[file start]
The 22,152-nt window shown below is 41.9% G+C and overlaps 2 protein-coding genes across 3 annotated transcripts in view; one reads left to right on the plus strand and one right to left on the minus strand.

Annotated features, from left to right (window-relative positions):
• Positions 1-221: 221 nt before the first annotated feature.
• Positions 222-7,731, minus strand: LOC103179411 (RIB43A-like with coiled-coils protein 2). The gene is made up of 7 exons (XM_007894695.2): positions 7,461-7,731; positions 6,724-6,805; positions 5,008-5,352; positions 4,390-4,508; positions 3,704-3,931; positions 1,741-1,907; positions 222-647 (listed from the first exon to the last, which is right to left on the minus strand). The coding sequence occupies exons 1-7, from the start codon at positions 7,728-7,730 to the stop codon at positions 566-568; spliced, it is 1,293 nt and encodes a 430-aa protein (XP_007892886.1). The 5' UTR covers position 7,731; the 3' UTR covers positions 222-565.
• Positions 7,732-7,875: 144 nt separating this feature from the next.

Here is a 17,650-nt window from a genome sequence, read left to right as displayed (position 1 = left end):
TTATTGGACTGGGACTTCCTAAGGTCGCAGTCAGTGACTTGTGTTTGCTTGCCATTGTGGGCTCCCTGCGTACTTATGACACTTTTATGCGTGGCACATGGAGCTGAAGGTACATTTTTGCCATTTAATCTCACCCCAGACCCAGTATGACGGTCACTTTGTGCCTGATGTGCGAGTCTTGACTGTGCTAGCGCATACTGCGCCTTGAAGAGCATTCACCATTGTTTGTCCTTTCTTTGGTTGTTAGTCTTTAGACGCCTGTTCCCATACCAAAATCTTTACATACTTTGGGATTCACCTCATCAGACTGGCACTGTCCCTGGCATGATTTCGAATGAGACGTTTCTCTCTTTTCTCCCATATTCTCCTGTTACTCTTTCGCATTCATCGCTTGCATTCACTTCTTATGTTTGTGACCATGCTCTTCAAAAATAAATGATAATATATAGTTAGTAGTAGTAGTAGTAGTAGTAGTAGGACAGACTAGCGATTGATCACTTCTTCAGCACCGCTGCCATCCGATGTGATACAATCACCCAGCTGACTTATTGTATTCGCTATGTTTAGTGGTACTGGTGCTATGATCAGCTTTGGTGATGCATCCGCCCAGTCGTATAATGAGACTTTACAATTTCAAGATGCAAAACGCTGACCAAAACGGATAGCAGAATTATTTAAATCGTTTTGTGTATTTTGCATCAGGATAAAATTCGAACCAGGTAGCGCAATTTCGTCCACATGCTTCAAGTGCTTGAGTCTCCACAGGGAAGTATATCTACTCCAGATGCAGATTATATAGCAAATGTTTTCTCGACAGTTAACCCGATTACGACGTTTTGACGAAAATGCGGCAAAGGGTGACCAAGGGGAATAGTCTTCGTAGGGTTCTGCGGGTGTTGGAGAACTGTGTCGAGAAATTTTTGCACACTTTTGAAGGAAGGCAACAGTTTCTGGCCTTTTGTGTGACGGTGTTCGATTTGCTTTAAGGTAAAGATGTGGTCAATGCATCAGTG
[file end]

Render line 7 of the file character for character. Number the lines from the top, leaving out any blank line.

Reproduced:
TTATTGGACTGGGACTTCCTAAGGTCGCAGTCAGTGACTTGTGTTTGCTTGCCATTGTGGGCTCCCTGCGTACTTATGACACTTTTATGCGTGGCACATGGAGCTGAAGGTACATTTTTGCCATTTAATCTCACCCCAGACCCAGTATGACGGTCACTTTGTGCCTGATGTGCGAGTCTTGACTGTGCTAGCGCATACTGCGCCTTGAAGAGCATTCACCATTGTTTGTCCTTTCTTTGGTTGTTAGTCTTTAGACGCCTGTTCCCATACCAAAATCTTTACATACTTTGGGATTCACCTCATCAGACTGGCACTGTCCCTGGCATGATTTCGAATGAGACGTTTCTCTCTTTTCTCCCATATTCTCCTGTTACTCTTTCGCATTCATCGCTTGCATTCACTTCTTATGTTTGTGACCATGCTCTTCAAAAATAAATGATAATATATAGTTAGTAGTAGTAGTAGTAGTAGTAGTAGGACAGACTAGCGATTGATCACTTCTTCAGCACCGCTGCCATCCGATGTGATACAATCACCCAGCTGACTTATTGTATTCGCTATGTTTAGTGGTACTGGTGCTATGATCAGCTTTGGTGATGCATCCGCCCAGTCGTATAATGAGACTTTACAATTTCAAGATGCAAAACGCTGACCAAAACGGATAGCAGAATTATTTAAATCGTTTTGTGTATTTTGCATCAGGATAAAATTCGAACCAGGTAGCGCAATTTCGTCCACATGCTTCAAGTGCTTGAGTCTCCACAGGGAAGTATATCTACTCCAGATGCAGATTATATAGCAAATGTTTTCTCGACAGTTAACCCGATTACGACGTTTTGACGAAAATGCGGCAAAGGGTGACCAAGGGGAATAGTCTTCGTAGGGTTCTGCGGGTGTTGGAGAACTGTGTCGAGAAATTTTTGCACACTTTTGAAGGAAGGCAACAGTTTCTGGCCTTTTGTGTGACGGTGTTCGATTTGCTTTAAGGTAAAGATGTGGTCAATGCATCAGTG